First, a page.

Houston — The chartered bus laden with curious, grousing sports journalists rolled south on Figueroa in downtown Los Angeles toward the Memorial Coliseum. It stopped for a red light and we peered out the window.
“Wow, five bucks,” I said to the guy standing next to me in the aisle.
It was a stiff price to park a Studebaker for a football game back then, 50 years ago.
Two warring pro football enterprises had merged, and none of us had the vaguest notion what would happen that morning of Jan 15, 1967. The Green Bay Packers, champions of the venerable National Football League, versus the Kansas City Chiefs, champions of the wannabee American Football League.
We were headed toward the first AFL-NFL World Championship Game. We all lugged portable typewriters and would transmit our articles via Western Union. Our words appeared in ink on newsprint.
I had led off my piece for the Sunday Detroit News: “A colossus or a resounding dud?”
In the prelude to what we newspapermen already were terming the Super Bowl, we had access to any player we wanted to interview in their hotel rooms. The celebrated coaches, Vince Lombardi and Hank Stram, would talk to us in the lobby or the hotel tavern.
The night before, Pete Rozelle had tossed the first of the Super Bowl’s first commissioner’s parties — journalists only — in the ballroom of LA’s Statler Hotel.
We all sat on the edge of the dance floor glaring across at the other guys. Writers from NFL towns —Detroit, Chicago, Green Bay, New York, Atlanta — glaring at guys from AFL towns — Boston, Buffalo, Denver, Kansas City.
We had not mixed, we had not met. Not yet.
And we the guys from the NFL towns all felt smug and superior.
Just a bit different
The participants themselves did not have the vaguest idea what would happen.
Lombardi, later, would confess that before the game as standard bearer for the NFL that he had been nervous and jittery: “What if we’d lost to this team?”
But the first championship game evolved into a resounding dud: Green Bay 35, Kansas City 10.
There were large patches of empty seats in the Coliseum that Sunday. The ticket price was a hefty $12. The game between rival leagues was televised on rival networks: The NFL’s CBS, the AFL’s NBC. The rival quarterbacks, Bart Starr and Len Dawson, passed with different footballs, marked NFL or AFL.
No press conferences were organized for the coaches in the aftermath. Those of us who wanted trooped down the tunnel at the Coliseum to the locker rooms. Lombardi stood in the lobby of the Packers’ room talking about the game. He kept flipping up a trophy and then catching it. A football, a victory game ball.
There were perhaps 10 of us around him listening and watching.
“That an NFL ball?” I finally asked him.
Lombardi grimaced and did not answer. He flipped the ball again and caught it. The question was repeated; silence; and asked a third time.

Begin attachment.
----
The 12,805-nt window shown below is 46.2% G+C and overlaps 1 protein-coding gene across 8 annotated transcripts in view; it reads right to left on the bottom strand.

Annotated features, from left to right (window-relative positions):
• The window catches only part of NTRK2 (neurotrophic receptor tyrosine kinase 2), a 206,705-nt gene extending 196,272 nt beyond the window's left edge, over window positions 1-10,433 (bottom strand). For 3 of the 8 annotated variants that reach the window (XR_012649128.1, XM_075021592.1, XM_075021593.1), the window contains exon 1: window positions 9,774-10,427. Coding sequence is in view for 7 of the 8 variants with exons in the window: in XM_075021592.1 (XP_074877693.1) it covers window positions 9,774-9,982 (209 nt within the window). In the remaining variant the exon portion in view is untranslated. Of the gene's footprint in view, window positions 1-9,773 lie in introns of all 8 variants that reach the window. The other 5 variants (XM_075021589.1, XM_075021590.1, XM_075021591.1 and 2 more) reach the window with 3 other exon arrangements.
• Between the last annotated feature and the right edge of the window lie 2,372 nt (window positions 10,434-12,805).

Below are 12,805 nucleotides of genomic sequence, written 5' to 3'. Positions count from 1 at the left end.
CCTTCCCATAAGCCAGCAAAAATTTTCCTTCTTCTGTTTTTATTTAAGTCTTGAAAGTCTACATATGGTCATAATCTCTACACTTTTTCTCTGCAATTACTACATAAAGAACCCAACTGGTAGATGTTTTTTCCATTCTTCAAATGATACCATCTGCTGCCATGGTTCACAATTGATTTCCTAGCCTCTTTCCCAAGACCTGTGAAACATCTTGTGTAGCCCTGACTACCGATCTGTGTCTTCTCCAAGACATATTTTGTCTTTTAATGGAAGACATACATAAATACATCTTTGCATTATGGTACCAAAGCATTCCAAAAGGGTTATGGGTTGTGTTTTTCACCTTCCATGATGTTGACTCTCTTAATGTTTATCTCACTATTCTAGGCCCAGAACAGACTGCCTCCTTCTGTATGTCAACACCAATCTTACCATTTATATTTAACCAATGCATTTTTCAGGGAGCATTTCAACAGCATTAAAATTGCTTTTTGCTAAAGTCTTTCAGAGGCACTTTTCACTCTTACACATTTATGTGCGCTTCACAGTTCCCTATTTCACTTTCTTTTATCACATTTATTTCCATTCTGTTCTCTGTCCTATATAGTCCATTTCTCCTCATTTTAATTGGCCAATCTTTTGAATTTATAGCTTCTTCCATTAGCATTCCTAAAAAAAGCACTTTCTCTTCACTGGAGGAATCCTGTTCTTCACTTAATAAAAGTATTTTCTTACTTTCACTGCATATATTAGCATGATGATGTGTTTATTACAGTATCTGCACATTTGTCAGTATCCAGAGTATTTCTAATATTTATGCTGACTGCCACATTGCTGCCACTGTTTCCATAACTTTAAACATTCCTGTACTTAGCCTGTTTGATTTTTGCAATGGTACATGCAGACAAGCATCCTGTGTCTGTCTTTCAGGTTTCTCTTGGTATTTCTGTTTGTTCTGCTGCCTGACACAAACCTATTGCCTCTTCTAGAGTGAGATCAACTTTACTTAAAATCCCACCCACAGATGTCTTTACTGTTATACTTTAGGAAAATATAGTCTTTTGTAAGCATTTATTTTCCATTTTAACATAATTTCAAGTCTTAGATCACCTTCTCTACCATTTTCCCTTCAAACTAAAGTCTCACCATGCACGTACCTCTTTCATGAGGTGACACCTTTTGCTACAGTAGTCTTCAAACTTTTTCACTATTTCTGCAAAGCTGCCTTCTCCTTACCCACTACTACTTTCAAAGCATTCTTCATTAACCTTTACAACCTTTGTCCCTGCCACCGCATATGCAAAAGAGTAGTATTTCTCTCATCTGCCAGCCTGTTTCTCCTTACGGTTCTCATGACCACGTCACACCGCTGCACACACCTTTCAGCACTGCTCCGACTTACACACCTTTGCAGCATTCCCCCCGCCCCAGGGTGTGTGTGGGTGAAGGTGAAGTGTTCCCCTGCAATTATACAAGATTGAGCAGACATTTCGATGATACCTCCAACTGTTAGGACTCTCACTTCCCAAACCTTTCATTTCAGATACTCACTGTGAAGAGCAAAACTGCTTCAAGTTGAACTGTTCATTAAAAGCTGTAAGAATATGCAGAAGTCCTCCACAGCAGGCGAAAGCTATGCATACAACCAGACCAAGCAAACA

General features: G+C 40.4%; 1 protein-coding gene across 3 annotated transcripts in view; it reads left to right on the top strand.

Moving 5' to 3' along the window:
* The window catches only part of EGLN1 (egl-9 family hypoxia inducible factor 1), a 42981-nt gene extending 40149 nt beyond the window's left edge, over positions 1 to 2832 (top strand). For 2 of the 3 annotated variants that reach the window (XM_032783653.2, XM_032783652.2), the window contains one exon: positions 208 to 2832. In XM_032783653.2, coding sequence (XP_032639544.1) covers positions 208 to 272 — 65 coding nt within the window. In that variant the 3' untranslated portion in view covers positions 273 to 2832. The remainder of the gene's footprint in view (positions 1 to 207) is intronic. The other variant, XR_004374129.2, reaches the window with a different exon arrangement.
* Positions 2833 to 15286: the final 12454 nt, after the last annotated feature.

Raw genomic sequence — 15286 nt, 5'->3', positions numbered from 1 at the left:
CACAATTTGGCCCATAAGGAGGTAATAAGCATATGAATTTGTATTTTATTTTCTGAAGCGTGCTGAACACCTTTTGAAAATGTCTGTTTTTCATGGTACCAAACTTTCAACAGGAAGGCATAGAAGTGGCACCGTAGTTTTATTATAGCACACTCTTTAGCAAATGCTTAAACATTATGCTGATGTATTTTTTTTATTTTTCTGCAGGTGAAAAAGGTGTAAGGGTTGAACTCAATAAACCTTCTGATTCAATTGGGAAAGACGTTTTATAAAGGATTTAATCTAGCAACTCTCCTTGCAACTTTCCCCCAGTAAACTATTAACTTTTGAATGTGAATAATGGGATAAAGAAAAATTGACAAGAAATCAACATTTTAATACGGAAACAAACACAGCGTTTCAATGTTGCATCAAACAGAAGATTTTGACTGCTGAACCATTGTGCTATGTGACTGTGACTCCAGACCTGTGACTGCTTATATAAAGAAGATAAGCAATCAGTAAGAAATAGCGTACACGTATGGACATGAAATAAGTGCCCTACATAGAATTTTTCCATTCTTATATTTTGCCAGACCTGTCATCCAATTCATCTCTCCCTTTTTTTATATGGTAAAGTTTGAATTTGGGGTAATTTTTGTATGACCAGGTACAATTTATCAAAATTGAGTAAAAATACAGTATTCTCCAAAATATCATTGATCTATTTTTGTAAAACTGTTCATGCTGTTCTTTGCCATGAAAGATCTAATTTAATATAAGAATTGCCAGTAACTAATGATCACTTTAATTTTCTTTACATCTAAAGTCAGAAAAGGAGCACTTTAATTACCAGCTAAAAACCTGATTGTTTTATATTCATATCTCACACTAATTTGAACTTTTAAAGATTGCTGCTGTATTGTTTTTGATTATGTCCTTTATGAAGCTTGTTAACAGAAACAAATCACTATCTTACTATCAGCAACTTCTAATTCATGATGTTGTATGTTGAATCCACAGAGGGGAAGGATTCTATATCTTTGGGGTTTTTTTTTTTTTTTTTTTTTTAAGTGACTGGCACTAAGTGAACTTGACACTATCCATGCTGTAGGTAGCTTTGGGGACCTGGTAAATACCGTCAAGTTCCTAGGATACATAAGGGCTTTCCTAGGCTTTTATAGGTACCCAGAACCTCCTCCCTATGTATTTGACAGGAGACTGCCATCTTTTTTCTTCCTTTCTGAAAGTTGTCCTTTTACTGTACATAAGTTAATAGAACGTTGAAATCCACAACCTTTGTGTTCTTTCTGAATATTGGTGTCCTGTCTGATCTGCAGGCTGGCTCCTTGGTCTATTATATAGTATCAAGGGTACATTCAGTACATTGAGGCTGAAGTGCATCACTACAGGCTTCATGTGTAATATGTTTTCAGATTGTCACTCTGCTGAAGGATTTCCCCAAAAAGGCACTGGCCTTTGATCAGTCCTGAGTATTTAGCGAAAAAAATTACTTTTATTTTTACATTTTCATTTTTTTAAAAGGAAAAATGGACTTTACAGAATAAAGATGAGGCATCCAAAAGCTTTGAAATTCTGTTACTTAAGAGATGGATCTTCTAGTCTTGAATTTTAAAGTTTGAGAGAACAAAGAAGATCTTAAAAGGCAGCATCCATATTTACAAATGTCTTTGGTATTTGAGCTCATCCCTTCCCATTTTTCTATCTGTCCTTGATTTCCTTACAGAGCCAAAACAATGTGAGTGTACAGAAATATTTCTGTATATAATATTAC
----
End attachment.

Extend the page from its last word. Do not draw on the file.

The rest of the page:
“This is an NFL ball,” Lombardi said through his teeth, “and it kicks a little bit better, it throws a little bit better and it catches a little bit better.”
He tried to stop himself, but now he was issuing a monologue.
“I don’t think Kansas City compares with the best teams in the NFL,” Lombardi said, egged on. “Dallas is a better team. There, dammit, you made me say it. Now I’ve said it.”
There can be no such frivolity this prelude week to Super Bowl LI, a half-century later here in Houston.
Every press session is organized and monitored by the NFL’s cadre of propagandists.
The week started with a huge media session — sponsored by Gatorade — the other night. Thousands of journalists shouldered and shoved and bashed toward the athletes seated at podiums. A countdown clock ticked off the 60 minutes of availability.
Then the athletes and their coaches were whisked off in a caravan of buses headed by a posse of some 15 motorcycle police officers.
Bill Belichick is here with his New England Patriots. Of all the 30 coaches in the amalgamated NFL, Belichick is the one most closely compared to Lombardi. Both have been associated with dynasties in different centuries.
Lombardi coached the Packers to five NFL championships during the 1960s, the last two topped with victories over the AFL in Super Bowl I and Super Bowl II.
Belichick has coached the Patriots to four Super Bowl championships since 2002 and seeks a fifth in Super Bowl LI on Sunday against the Atlanta Falcons.
He is dour and unsmiling man. Lombardi did smile, upon occasion. Belichick was forced Monday night to face the mobs of journalists.
Thousands of spectators, at $20 per ticket, watched us work and often cheered the imprisoned athletes.
Belichick was forced by league rule to sit at a podium. He issued his usual flavorless answers.
“I like this team because they work hard,” Belichick told the assembled journalists. “They don’t make excuses. They are tough.”
Somehow, I could not picture Lombardi sitting at a podium in raucous mob scene flipping out platitudes.
Jerry Green is a former columnist who has covered every Super Bowl for the News